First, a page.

“My wife thinks you’re weird,” he said, before hanging up.
It still confuses me how one word, even in the context of age, can be tossed around so indiscriminately. To see it used, over and over again, on every profile picture, isn’t that excessive? Aren’t they flattering earbashers?
“Not at all,” a woman told me, asking to remain anonymous. Her inner circle constantly calls each other gorgeous, awesome and amazing. “Why not if it makes the person feel good?” she said.
It’s sort of like saying, “Happy Holidays.”
I say “Happy Holidays” even when it’s September. I’m ramping up.
So, whether a person’s gorgeous or not, it doesn’t matter. The woman feels good and nobody’s the wiser. It’s sort of like saying, “Happy Holidays.” I say “Happy Holidays” even when it’s September. I’m ramping up.
Yet isn’t saying “gorgeous” all the time more reflexive than genuine sincerity? And what determines the level of sincerity if it’s tossed around the same way I say “Happy Holidays”?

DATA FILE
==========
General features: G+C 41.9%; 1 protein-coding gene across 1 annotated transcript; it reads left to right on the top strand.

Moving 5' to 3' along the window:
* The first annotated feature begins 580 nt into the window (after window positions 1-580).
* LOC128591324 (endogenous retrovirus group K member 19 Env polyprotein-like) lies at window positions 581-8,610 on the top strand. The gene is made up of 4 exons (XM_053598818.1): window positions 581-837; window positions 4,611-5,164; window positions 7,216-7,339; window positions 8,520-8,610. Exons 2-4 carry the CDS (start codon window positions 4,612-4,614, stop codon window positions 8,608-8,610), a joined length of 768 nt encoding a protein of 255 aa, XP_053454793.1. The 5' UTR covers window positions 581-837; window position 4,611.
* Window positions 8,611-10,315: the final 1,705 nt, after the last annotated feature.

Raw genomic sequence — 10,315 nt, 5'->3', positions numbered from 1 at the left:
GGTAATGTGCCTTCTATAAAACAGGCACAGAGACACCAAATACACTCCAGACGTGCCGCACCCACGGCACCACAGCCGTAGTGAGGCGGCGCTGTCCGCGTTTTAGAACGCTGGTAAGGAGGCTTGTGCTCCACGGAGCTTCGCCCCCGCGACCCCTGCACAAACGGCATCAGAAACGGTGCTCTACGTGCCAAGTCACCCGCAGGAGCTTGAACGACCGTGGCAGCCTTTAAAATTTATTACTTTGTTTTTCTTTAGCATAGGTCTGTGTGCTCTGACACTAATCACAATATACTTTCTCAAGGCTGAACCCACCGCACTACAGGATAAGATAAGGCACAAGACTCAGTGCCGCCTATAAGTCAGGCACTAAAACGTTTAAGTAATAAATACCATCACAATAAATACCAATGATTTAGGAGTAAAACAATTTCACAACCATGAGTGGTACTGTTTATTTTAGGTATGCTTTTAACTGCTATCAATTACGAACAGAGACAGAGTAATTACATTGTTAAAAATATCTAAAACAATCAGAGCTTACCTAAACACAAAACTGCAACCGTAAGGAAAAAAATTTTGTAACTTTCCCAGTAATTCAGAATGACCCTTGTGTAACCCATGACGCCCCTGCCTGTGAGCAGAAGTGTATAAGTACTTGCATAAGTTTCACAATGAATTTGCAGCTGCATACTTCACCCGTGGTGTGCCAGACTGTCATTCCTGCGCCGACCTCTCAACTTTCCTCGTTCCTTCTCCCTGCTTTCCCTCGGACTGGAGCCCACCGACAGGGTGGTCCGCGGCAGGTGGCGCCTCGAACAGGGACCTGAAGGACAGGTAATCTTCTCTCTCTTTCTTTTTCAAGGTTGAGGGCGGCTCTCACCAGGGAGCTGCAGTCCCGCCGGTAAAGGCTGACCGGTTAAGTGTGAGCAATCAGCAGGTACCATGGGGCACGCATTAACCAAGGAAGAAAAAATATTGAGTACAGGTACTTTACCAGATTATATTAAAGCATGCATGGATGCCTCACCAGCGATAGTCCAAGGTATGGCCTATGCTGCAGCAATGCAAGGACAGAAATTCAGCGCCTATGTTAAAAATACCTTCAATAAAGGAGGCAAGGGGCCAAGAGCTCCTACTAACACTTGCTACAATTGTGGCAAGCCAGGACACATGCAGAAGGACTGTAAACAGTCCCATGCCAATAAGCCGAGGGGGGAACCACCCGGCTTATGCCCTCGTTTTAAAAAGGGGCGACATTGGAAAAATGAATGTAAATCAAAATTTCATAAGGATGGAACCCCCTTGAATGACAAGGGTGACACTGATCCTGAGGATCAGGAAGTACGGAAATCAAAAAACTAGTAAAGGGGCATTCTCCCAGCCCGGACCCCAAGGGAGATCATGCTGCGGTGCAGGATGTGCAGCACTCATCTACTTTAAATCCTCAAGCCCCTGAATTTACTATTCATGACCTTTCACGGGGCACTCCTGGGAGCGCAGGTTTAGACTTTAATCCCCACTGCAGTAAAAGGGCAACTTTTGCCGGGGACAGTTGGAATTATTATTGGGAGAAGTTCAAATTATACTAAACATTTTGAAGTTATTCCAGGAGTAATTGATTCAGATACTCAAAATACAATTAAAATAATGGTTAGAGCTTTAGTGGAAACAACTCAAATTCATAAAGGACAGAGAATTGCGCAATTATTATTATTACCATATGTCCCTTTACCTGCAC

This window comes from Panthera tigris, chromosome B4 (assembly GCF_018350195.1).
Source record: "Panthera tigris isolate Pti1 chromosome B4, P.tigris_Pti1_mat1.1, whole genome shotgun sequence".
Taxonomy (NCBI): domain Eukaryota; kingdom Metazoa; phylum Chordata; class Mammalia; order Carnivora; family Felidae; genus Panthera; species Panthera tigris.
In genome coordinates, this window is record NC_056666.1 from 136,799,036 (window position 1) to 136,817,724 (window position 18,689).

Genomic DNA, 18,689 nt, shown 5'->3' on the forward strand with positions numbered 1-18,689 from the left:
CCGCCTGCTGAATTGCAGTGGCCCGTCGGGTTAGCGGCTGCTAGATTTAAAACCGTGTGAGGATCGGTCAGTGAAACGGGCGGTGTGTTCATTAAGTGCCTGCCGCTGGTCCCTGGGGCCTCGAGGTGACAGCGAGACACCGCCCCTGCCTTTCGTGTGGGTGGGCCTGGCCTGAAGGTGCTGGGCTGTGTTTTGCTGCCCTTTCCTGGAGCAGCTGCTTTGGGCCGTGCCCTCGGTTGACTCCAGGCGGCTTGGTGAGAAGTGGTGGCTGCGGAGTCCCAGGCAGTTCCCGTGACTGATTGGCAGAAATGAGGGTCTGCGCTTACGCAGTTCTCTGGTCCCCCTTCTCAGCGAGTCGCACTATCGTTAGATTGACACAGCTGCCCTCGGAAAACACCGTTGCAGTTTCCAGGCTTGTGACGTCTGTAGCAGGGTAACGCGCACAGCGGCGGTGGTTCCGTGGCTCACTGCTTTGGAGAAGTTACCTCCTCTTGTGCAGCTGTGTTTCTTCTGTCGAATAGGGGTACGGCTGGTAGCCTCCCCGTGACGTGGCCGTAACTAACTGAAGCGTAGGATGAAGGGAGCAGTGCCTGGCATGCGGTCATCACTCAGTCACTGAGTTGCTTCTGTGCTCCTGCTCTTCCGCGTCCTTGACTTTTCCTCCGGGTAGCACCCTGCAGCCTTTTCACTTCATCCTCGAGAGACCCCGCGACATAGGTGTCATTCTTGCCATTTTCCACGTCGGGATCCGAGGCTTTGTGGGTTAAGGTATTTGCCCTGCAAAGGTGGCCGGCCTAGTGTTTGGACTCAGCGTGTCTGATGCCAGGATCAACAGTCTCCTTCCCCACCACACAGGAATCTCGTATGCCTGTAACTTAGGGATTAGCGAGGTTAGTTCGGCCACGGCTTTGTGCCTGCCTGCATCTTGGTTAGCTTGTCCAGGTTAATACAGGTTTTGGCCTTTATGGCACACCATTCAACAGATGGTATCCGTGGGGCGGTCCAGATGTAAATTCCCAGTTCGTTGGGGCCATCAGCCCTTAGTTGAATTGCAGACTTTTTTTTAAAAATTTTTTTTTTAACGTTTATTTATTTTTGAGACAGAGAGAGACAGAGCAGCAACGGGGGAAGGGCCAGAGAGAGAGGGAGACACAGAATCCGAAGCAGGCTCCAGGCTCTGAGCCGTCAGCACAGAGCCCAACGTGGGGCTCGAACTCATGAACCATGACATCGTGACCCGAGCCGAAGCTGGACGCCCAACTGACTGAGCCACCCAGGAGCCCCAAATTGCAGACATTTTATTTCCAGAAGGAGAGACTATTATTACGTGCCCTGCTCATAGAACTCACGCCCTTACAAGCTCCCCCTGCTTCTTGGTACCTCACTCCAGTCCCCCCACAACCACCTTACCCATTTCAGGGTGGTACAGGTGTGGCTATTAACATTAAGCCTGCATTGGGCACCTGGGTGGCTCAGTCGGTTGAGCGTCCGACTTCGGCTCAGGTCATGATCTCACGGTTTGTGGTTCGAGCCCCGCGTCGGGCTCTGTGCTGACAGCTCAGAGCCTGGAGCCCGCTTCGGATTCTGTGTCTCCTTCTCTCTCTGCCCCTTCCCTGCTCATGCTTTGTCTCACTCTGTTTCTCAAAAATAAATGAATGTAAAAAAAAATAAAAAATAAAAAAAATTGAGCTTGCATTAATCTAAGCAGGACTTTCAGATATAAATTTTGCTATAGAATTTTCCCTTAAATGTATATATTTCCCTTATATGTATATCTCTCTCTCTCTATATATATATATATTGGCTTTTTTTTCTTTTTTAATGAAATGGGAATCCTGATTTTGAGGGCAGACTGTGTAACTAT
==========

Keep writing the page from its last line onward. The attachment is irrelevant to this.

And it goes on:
Rather than call my anthropologist friend again — and, no doubt, have his wife tell me I’m weird — I decided to go where all women go when they want the honest, unblemished truth: Reddit’s Ask Women.
Here I discovered that “gorgeous” serves many purposes, from ingratiating oneself to — you guessed it — being a snippy bitch. As one woman explained, “It’s sarcasm intended to drive the target to an eating disorder.”
That’s a little harsh, and not the general sentiment expressed by less snippy bitches in their responses.
We’ll go on Facebook and remark on some profile picture saying, “Nice truck.” If we’re being really personal, we’ll say “Nice teeth.”
Broken down, women generally feel a sense of duty to compliment each other, unlike men. We’ll go on Facebook and remark on some profile picture saying, “Nice truck.” If we’re being really personal, we’ll say “Nice teeth.”
Women, on the other hand, take this duty seriously. One woman admitted she compliments women on Facebook three or four times a day. “I just do it,” she said. According to her, it’s an important affirmation, especially for someone cresting the big 60 (like she is, I think, but I was too scared to ask)